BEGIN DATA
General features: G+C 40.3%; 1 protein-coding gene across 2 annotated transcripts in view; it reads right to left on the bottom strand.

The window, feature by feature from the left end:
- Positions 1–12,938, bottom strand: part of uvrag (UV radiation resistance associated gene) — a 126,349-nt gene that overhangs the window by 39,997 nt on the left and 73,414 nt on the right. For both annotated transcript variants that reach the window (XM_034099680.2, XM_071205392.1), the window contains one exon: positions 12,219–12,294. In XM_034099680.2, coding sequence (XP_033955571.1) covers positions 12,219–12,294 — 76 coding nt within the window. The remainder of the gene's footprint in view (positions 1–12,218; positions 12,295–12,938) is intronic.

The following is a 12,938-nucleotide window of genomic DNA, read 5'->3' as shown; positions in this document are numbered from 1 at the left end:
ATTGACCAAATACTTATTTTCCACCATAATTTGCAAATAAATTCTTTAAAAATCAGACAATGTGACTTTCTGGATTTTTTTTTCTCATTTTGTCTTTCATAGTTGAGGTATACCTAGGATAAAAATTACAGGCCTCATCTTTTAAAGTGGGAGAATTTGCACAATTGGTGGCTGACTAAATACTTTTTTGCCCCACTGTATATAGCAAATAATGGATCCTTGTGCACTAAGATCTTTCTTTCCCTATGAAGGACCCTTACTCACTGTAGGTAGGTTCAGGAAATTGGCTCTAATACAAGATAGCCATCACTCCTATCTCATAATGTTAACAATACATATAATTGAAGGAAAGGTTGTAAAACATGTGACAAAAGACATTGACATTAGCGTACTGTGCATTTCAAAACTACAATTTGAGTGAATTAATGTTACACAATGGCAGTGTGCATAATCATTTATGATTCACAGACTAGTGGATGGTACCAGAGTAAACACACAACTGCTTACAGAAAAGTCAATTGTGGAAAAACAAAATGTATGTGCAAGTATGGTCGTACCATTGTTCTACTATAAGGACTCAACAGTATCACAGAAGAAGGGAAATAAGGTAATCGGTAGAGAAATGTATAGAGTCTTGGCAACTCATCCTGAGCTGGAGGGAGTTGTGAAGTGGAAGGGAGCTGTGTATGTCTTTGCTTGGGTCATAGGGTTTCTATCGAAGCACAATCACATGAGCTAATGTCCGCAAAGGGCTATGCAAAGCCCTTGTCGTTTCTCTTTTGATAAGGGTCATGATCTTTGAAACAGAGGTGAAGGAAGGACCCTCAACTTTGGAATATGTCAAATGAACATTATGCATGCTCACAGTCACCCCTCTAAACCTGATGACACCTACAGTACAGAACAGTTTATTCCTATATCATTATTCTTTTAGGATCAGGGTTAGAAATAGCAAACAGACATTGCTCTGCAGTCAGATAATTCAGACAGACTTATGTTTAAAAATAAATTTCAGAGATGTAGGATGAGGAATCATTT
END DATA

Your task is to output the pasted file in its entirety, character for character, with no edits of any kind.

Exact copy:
General features: G+C 40.3%; 1 protein-coding gene across 2 annotated transcripts in view; it reads right to left on the bottom strand.

The window, feature by feature from the left end:
- Positions 1–12,938, bottom strand: part of uvrag (UV radiation resistance associated gene) — a 126,349-nt gene that overhangs the window by 39,997 nt on the left and 73,414 nt on the right. For both annotated transcript variants that reach the window (XM_034099680.2, XM_071205392.1), the window contains one exon: positions 12,219–12,294. In XM_034099680.2, coding sequence (XP_033955571.1) covers positions 12,219–12,294 — 76 coding nt within the window. The remainder of the gene's footprint in view (positions 1–12,218; positions 12,295–12,938) is intronic.

The following is a 12,938-nucleotide window of genomic DNA, read 5'->3' as shown; positions in this document are numbered from 1 at the left end:
ATTGACCAAATACTTATTTTCCACCATAATTTGCAAATAAATTCTTTAAAAATCAGACAATGTGACTTTCTGGATTTTTTTTTCTCATTTTGTCTTTCATAGTTGAGGTATACCTAGGATAAAAATTACAGGCCTCATCTTTTAAAGTGGGAGAATTTGCACAATTGGTGGCTGACTAAATACTTTTTTGCCCCACTGTATATAGCAAATAATGGATCCTTGTGCACTAAGATCTTTCTTTCCCTATGAAGGACCCTTACTCACTGTAGGTAGGTTCAGGAAATTGGCTCTAATACAAGATAGCCATCACTCCTATCTCATAATGTTAACAATACATATAATTGAAGGAAAGGTTGTAAAACATGTGACAAAAGACATTGACATTAGCGTACTGTGCATTTCAAAACTACAATTTGAGTGAATTAATGTTACACAATGGCAGTGTGCATAATCATTTATGATTCACAGACTAGTGGATGGTACCAGAGTAAACACACAACTGCTTACAGAAAAGTCAATTGTGGAAAAACAAAATGTATGTGCAAGTATGGTCGTACCATTGTTCTACTATAAGGACTCAACAGTATCACAGAAGAAGGGAAATAAGGTAATCGGTAGAGAAATGTATAGAGTCTTGGCAACTCATCCTGAGCTGGAGGGAGTTGTGAAGTGGAAGGGAGCTGTGTATGTCTTTGCTTGGGTCATAGGGTTTCTATCGAAGCACAATCACATGAGCTAATGTCCGCAAAGGGCTATGCAAAGCCCTTGTCGTTTCTCTTTTGATAAGGGTCATGATCTTTGAAACAGAGGTGAAGGAAGGACCCTCAACTTTGGAATATGTCAAATGAACATTATGCATGCTCACAGTCACCCCTCTAAACCTGATGACACCTACAGTACAGAACAGTTTATTCCTATATCATTATTCTTTTAGGATCAGGGTTAGAAATAGCAAACAGACATTGCTCTGCAGTCAGATAATTCAGACAGACTTATGTTTAAAAATAAATTTCAGAGATGTAGGATGAGGAATCATTT